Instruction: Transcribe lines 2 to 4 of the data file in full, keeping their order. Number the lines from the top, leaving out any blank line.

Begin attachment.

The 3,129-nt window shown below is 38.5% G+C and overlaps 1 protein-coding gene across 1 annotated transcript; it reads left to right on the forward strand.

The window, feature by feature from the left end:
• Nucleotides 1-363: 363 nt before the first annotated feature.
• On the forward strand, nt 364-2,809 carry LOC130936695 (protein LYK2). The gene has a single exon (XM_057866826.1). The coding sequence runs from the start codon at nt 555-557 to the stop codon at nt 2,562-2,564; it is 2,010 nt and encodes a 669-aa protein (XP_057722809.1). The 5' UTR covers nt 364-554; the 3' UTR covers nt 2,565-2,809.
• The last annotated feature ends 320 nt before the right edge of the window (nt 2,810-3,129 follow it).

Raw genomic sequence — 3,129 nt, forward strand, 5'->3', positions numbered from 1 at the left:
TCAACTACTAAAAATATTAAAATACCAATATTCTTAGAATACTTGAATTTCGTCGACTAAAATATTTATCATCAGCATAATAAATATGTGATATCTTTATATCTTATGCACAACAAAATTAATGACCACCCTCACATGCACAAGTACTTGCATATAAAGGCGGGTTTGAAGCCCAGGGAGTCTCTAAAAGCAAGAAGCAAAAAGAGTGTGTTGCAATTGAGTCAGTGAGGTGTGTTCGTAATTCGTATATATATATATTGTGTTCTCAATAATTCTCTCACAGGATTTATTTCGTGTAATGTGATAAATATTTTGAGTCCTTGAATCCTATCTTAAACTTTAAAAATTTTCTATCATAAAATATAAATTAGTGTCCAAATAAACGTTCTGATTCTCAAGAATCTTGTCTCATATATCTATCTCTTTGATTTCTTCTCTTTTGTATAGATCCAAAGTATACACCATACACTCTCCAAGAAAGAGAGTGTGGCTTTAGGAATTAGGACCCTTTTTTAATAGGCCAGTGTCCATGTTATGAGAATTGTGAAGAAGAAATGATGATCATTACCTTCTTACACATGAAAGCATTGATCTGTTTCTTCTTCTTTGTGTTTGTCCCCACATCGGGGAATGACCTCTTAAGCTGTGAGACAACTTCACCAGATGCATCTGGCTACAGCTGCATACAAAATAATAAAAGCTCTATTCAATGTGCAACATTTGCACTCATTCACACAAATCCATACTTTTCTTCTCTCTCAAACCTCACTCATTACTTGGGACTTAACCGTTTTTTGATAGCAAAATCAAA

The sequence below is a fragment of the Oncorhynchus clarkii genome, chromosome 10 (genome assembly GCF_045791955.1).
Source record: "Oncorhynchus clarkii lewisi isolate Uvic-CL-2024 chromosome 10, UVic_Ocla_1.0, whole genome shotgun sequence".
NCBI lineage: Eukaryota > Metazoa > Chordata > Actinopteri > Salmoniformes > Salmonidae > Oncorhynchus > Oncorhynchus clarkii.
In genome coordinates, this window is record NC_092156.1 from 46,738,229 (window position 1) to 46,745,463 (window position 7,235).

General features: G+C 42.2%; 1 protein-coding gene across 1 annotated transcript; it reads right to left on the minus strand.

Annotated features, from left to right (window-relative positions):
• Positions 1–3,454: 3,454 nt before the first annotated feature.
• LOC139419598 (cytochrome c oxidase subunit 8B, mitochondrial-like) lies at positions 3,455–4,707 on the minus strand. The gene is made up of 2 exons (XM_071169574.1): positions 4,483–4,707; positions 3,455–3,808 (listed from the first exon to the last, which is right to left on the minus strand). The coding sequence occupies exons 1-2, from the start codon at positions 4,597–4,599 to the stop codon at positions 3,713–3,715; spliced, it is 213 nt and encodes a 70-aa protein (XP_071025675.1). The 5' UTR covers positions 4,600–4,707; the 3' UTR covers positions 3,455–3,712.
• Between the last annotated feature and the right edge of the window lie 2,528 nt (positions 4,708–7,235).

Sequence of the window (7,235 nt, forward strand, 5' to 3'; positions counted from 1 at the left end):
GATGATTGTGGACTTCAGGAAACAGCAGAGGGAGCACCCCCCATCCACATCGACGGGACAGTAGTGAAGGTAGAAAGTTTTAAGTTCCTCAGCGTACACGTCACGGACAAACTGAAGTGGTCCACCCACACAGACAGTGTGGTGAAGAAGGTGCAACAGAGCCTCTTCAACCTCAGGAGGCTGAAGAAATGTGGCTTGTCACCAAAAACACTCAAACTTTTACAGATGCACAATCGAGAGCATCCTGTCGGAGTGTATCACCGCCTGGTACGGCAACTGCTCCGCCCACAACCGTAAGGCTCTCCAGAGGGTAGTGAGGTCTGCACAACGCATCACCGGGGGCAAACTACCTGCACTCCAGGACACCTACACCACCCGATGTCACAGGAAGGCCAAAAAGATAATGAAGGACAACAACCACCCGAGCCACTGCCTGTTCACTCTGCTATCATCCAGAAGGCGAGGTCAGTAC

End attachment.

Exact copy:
The window, feature by feature from the left end:
• Nucleotides 1-363: 363 nt before the first annotated feature.
• On the forward strand, nt 364-2,809 carry LOC130936695 (protein LYK2). The gene has a single exon (XM_057866826.1). The coding sequence runs from the start codon at nt 555-557 to the stop codon at nt 2,562-2,564; it is 2,010 nt and encodes a 669-aa protein (XP_057722809.1). The 5' UTR covers nt 364-554; the 3' UTR covers nt 2,565-2,809.